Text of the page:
Why People Who Eat “Super Clean” Often Feel Unwell

Natasha Asselstine, R.H.N.

Natasha Asselstine, R.H.N.

Many people I work with paint me a similar picture about their health:

They eat a very clean diet based on whole foods, and avoid anything processed. But they feel absolutely terrible.

They suffer from light-headedness, nausea and debilitating headaches. They’re baffled as to why they feel so lousy despite eating so well. Some also say, “I don’t even put salt on my food.” And therein lies the problem.

We all know that too much salt is bad for us. Health reports and eating guides caution readers all the time about too high sodium in the body, and why it’s best to avoid restaurant and processed foods that are laden with salt.

But what happens if you have too little sodium in the body?

Too little sodium is an uncommon condition for people who eat the standard North American diet (a diet based on processed foods – boxed cereals, jarred sauces, canned soups, junk and fast food, etc.). It is, however, a more common experience for people who eat a whole foods-based diet because natural foods don’t always have high enough levels of sodium to meet our body’s daily needs. It’s also common in athletes who lose a lot of sodium through sweating and don’t replace it with electrolyte drinks.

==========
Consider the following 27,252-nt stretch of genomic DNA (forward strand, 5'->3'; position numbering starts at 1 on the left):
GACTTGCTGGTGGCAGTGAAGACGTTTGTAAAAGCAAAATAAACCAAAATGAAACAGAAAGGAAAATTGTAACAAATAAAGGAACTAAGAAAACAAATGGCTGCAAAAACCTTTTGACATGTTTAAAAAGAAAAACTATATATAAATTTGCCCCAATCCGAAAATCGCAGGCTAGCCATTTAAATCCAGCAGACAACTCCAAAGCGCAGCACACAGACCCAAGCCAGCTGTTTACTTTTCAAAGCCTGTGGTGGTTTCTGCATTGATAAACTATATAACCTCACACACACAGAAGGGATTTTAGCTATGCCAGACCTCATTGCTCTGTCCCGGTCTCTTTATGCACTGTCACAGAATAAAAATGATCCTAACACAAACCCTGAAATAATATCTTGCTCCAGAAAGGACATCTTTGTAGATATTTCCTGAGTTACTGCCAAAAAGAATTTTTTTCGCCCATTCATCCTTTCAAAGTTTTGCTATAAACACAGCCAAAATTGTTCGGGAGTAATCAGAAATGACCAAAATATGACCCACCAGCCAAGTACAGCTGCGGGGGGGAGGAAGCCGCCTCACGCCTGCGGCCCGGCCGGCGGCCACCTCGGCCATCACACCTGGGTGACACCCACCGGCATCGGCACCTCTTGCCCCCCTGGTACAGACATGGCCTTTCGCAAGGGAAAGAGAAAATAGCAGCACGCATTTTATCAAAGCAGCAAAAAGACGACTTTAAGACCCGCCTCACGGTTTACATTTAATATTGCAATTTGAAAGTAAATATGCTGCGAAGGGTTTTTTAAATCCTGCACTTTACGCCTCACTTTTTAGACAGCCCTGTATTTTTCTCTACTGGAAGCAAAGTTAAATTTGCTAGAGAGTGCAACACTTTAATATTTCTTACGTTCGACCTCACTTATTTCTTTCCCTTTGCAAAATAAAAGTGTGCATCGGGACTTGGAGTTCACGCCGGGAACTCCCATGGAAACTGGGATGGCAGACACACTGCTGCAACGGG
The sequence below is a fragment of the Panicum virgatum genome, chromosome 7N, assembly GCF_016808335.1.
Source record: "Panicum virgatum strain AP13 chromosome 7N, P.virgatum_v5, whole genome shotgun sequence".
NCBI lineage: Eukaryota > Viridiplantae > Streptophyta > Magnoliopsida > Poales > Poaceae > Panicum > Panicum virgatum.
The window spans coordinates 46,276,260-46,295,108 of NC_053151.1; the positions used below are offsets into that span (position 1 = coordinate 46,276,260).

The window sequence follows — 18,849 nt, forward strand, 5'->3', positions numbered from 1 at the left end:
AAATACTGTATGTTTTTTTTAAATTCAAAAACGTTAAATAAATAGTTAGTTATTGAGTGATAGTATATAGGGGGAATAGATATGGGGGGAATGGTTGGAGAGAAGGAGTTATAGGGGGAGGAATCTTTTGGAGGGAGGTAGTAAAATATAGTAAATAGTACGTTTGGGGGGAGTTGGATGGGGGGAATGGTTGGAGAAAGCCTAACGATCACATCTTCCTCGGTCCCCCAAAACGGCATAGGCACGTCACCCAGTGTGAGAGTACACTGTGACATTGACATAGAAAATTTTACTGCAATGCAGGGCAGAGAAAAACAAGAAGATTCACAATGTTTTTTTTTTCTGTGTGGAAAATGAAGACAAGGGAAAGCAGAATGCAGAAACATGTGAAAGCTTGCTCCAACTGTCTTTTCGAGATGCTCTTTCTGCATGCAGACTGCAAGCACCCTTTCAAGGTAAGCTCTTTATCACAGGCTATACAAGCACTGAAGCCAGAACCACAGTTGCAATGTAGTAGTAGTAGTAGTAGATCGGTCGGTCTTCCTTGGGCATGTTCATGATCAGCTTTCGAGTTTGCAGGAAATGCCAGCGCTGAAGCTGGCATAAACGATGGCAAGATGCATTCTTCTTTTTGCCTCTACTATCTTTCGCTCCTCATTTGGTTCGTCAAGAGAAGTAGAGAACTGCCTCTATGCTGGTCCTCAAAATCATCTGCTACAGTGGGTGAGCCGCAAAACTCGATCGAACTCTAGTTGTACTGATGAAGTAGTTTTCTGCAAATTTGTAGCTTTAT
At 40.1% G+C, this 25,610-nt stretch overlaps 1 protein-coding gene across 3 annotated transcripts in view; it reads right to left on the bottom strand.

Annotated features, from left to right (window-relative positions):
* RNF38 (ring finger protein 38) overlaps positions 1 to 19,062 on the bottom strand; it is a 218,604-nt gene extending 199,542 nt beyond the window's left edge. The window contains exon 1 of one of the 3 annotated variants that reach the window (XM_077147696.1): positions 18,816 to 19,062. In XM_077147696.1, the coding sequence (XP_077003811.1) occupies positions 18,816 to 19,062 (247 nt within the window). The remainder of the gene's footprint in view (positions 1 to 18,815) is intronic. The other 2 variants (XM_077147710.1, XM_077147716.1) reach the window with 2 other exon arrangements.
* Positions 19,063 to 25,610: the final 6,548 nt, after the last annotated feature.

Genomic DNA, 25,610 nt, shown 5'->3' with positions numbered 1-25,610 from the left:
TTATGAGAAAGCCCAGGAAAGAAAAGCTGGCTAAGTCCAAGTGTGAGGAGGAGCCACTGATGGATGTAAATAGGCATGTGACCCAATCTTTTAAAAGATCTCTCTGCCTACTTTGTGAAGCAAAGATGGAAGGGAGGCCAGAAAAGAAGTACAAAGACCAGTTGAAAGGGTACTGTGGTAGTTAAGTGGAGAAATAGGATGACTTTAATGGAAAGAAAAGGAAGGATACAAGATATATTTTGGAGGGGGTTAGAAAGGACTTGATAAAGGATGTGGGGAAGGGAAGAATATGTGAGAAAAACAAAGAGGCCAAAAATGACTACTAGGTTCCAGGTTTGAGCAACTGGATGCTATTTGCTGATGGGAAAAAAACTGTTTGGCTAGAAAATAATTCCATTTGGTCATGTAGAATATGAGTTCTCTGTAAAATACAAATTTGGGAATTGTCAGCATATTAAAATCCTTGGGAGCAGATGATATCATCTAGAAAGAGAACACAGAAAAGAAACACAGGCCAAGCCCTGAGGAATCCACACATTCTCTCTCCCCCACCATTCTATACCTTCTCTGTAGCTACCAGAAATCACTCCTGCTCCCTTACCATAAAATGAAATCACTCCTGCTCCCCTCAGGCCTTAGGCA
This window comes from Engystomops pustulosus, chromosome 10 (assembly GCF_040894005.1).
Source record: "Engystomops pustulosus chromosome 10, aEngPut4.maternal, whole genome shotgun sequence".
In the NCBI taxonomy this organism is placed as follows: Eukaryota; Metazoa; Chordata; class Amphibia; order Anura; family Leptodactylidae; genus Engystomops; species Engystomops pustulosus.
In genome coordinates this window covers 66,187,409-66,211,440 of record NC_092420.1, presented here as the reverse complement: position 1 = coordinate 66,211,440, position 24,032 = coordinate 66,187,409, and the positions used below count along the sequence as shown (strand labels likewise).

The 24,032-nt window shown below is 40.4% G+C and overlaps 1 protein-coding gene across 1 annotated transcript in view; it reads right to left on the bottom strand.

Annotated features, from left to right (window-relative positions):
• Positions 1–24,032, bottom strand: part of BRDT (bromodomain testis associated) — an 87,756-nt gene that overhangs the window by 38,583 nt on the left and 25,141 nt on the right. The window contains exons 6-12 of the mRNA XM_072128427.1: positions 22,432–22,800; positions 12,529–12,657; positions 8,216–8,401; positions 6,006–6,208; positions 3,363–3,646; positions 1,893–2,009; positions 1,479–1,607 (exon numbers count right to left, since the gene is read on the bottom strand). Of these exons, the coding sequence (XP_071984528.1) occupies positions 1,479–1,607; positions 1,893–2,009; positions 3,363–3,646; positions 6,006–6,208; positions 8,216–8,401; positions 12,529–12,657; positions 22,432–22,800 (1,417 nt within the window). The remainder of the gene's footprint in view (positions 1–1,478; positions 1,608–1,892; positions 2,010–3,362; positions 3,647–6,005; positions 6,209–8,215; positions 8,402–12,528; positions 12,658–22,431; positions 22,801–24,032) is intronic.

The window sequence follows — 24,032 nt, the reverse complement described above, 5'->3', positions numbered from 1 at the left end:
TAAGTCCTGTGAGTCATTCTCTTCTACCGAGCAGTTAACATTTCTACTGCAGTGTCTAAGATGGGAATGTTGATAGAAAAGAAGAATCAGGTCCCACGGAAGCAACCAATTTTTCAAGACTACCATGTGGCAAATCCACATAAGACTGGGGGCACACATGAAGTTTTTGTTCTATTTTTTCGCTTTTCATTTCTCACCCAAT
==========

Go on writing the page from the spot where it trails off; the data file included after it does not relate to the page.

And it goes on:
Sodium is an electrolyte and therefore critical for fluid balance, blood pressure, muscle and nerve function, and even adrenal function. Too little sodium intake can lead to low blood sodium (hyponatremia) and is characterized by:

  • fatigue and low energy
  • nausea and vomiting
  • irritability and confusion
  • light headedness, dizziness
  • headaches
  • weakness

The foods that are naturally high in sodium are salt and sea vegetables (dulse, kombu, kelp, etc.) so if you’re not adding these to your daily diet you may not be getting enough sodium (particularly if you’re both a clean eater and an active person). It is recommended that adults have about 1,500 milligrams of sodium per day (unless you have high blood pressure, in which case consult your doctor about appropriate amounts of sodium).

What does 1,500 milligrams a day look like? Simply adding a pinch of unrefined sea salt to your meals will give you an adequate supply of sodium for the day. You can even add a pinch to your water first thing in the morning to nourish your adrenals!

If you are planning to add more salt to your diet, please make sure you’re using a good quality, unrefined sea salt. I use pink Himalayan salt for its iron content. The white, refined table salt is unfortunately the equivalent of white refined sugar. But that story is for another day…

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